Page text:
Feedback to Pupils

Pupils' work, per Module, is organised in class folders.

Feedback to pupils about his/her own progress of European Language Learning, aided by Information and Communications Technology is rarely formalised and is usually done while a task is being carried out through discussion between pupil and teacher.

Section 2                                                         Monitoring, Evaluation and Review


Monitoring can take several forms but two effective strategies are:

  • to provide classroom support time for ICT and/or language teachers to work alongside colleagues in their classrooms;

  • to set clearly structured tasks, in weekly time-scales, for colleagues to carry out with pupils and then to report back to the ICT/or language teachers.


Ongoing and regular evaluation is necessary to ensure that:

        the Scheme of Work is realistic in terms of the demands it makes;

        resources are being used effectively;

        any problems are addressed as they arise.


A useful approach is to have brief staff meetings where:

  • pupils’ work can be shared, reviewed and moderated;

  • the quality of the pupils’ learning can be reviewed;

  • teachers’ progress (taking into account their different starting-points) can be recognised and affirmed;

  • good practice and solutions to problems shared.


This Policy Document will be reviewed after 2 years in consultation with staff, parents and Board of Management.  A good place to start is to ask whether your teaching provides the opportunities described in the “Curriculum Organisation” section of this Module and outlined in greater detail in the following Modules.  The main questions will always be:

  • How has ICT contributed to and supported the learning of a Modern Foreign Language?

  • Has ICT assisted pupils communicate in the target language?

  • Does ICT enhance the accuracy, creativity and presentation of the pupils’ work?

  • Are pupils enabled to experiment with language, thus increasing their knowledge of form and structure?

  • Can pupils extend their cultural knowledge through access to authentic materials?

  • Is it possible for pupils to identify, collect and classify relevant information?


Section 3                                             Excellence in Language Learning using ICT

Excellence in Language Learning using ICT can be celebrated in exhibitions, demonstrations or displays including:

  • Display around the school of text, pictures, graphs and charts that have been produced by pupils using computers.

  • The production of a school newsletter by senior pupils.  The newsletter is distributed to all families and contains important information for parents.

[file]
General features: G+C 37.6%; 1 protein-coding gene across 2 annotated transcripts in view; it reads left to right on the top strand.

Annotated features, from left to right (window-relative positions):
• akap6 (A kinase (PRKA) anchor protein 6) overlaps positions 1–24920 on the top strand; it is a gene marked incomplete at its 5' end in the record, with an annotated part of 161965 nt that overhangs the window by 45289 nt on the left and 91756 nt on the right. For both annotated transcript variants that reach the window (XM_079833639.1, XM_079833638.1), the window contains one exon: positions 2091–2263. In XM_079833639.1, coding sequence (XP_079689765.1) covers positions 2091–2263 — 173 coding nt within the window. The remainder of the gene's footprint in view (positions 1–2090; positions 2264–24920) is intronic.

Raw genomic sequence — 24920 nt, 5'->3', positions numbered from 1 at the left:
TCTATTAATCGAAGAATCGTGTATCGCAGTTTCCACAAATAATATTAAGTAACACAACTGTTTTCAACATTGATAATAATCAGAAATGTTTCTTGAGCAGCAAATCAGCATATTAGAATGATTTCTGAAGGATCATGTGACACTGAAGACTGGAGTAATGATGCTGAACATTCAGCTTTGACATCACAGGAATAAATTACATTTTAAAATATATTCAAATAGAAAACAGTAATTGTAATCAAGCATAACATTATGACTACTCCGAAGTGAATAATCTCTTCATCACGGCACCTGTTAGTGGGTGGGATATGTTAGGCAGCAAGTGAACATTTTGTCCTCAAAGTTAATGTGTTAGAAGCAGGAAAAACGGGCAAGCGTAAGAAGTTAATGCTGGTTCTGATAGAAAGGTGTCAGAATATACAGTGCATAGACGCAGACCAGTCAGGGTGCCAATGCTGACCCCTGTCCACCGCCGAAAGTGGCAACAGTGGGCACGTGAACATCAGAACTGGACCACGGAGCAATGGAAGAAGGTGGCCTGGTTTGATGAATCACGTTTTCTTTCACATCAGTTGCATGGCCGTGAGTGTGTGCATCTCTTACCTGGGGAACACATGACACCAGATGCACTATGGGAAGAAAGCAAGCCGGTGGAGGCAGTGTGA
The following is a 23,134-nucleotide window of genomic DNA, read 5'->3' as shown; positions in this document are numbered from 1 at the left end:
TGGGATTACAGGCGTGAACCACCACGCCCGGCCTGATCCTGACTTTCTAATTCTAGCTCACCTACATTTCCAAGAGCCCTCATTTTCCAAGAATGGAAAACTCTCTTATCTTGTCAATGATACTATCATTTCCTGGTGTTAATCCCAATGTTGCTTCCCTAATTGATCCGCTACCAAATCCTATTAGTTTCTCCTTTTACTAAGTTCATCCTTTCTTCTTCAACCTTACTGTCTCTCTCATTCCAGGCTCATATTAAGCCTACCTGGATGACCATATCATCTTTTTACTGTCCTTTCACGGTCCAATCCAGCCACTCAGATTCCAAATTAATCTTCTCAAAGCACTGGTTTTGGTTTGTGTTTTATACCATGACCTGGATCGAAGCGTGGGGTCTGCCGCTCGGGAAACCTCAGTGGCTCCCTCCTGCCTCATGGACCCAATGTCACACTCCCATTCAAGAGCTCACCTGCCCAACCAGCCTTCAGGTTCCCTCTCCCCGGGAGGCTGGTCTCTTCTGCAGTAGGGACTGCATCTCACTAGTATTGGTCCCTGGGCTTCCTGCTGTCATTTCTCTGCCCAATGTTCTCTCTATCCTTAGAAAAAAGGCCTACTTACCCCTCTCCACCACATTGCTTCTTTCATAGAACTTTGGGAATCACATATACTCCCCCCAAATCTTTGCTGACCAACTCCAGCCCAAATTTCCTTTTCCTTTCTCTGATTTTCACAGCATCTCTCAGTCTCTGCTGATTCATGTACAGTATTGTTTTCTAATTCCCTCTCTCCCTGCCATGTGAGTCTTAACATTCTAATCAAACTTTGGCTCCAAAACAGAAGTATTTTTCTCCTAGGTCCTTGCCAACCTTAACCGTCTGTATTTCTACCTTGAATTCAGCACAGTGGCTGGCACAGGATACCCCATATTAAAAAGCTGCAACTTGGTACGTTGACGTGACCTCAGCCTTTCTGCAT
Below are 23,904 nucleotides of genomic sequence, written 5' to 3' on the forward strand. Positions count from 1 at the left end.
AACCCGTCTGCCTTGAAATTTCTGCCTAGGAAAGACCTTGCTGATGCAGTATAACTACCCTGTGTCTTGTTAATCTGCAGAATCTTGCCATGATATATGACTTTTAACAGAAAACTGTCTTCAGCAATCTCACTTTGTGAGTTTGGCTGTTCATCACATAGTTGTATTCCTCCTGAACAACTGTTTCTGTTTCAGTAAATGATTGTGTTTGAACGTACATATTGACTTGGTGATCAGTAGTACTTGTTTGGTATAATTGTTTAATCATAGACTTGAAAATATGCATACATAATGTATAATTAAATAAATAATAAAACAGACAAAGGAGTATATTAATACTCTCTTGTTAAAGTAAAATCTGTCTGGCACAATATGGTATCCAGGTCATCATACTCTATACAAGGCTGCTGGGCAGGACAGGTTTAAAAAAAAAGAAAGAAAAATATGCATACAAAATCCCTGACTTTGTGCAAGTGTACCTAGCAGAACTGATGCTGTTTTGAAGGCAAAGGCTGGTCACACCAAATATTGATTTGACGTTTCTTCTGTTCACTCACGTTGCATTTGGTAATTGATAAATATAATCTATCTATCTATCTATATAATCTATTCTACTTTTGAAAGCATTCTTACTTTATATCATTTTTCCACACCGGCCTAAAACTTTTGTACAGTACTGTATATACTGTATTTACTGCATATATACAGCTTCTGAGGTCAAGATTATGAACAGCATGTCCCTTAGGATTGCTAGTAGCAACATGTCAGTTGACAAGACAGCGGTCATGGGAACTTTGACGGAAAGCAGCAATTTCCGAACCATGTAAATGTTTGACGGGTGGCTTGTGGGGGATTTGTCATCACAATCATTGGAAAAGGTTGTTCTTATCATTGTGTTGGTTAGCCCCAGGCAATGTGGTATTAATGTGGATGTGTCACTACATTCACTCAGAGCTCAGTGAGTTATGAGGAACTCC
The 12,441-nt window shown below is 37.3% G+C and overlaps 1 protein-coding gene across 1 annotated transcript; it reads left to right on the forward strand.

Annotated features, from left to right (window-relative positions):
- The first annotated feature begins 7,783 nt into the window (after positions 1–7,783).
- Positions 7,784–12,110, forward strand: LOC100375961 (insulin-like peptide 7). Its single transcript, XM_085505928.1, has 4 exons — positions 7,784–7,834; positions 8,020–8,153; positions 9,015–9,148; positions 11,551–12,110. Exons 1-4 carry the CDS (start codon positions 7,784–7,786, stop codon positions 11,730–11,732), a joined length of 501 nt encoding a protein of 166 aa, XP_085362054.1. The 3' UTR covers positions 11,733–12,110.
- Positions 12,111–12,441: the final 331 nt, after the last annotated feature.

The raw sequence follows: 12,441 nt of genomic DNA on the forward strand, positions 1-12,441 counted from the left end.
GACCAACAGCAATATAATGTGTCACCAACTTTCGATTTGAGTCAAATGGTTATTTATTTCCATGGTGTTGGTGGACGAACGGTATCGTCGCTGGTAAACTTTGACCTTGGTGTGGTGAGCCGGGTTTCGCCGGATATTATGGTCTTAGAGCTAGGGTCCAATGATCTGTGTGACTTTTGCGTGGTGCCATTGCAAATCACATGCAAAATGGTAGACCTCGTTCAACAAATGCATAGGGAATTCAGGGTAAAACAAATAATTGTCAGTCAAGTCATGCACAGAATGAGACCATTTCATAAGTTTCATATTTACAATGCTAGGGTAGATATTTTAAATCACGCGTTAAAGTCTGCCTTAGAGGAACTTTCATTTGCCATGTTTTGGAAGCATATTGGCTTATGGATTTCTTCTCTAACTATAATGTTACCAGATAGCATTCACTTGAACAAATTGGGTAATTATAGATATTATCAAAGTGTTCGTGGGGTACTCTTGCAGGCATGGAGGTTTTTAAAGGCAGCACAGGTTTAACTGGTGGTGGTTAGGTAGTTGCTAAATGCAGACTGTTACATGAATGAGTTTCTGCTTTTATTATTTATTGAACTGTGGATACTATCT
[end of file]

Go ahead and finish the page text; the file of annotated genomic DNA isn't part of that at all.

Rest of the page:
1.                   “Approaches to IT Capability, Key Stages 1 & 2”; Coventry; National Council for Educational Technology; 1995; Page 2.

2.                   Pickford T. & D. Hassell; “Planning for ICT and Geography at KSI and 2”; Sheffield; The Geographical Association and British Educational and Technology Agency; 1999; Page 3.

3.                   Hurrell A. & P.Satchwell; “Reflections on Modern Languages in Primary Education, Six U.K. Case Studies”; London; Centre for Information on Language Teaching and Research; 1996; Page 3.

4.         , see Appendix A.

5.         , see appendix B.

6.                   “Modern Foreign Languages, an entitlement to IT” Coventry; British Educational Communications and Technology Agency (BECTa); Page 1.

7.                   “National Centre for Technology in Education; Internet acceptable use policy guidelines for primary schools Dublin; National Centre for Technology in Education; 1999.  See Appendix C.

8.                   “Innovative ICT Projects in Schools, A Directory of Projects supported by the Schools Integration Project under Schools IT2000”; Dublin; National Centre for Technology in Education; 1999; Page 20.


10.               “Our School I.C.T. Policy”; Clare Education Centre; December 1998.

11.               “Approaches to IT Capability, Key Stage 3”; Coventry; National Council for Educational Technology; 1995; Page 3.


13.               “Modern Foreign languages, an entitlement to IT”; Coventry; BECTa.

14.               “Languages Policies PC Disk HD”; Loughborough; S.S.E.R. Ltd.

15.               Ibid.

16.               “Approaches to IT Capability, Key Stage 3”; Coventry; NCET; 1995; Page 13.

17.               Pickford T. & D. Hassell; “Planning for ICT and Geography at KSI and 2”; op. cit.; Page 6.

18.               “Approaches to IT Capability, Key Stage 3”; op.cit.; Page 17.

19.               “Our School I.C.T. Policy”; Clare Education Centre; December 1998.

20.               "Schools IT  2000 Teaching Skills Initiative-ICT Primary, Introductory

Course, Phase 2, Participant Materials"; National Centre for Technology

In Education;  Dublin; 1998; Pages M-12 to M-14.

“Languages Policies P.C. Disk HD”; Loughborough; S.S.E.R. Ltd.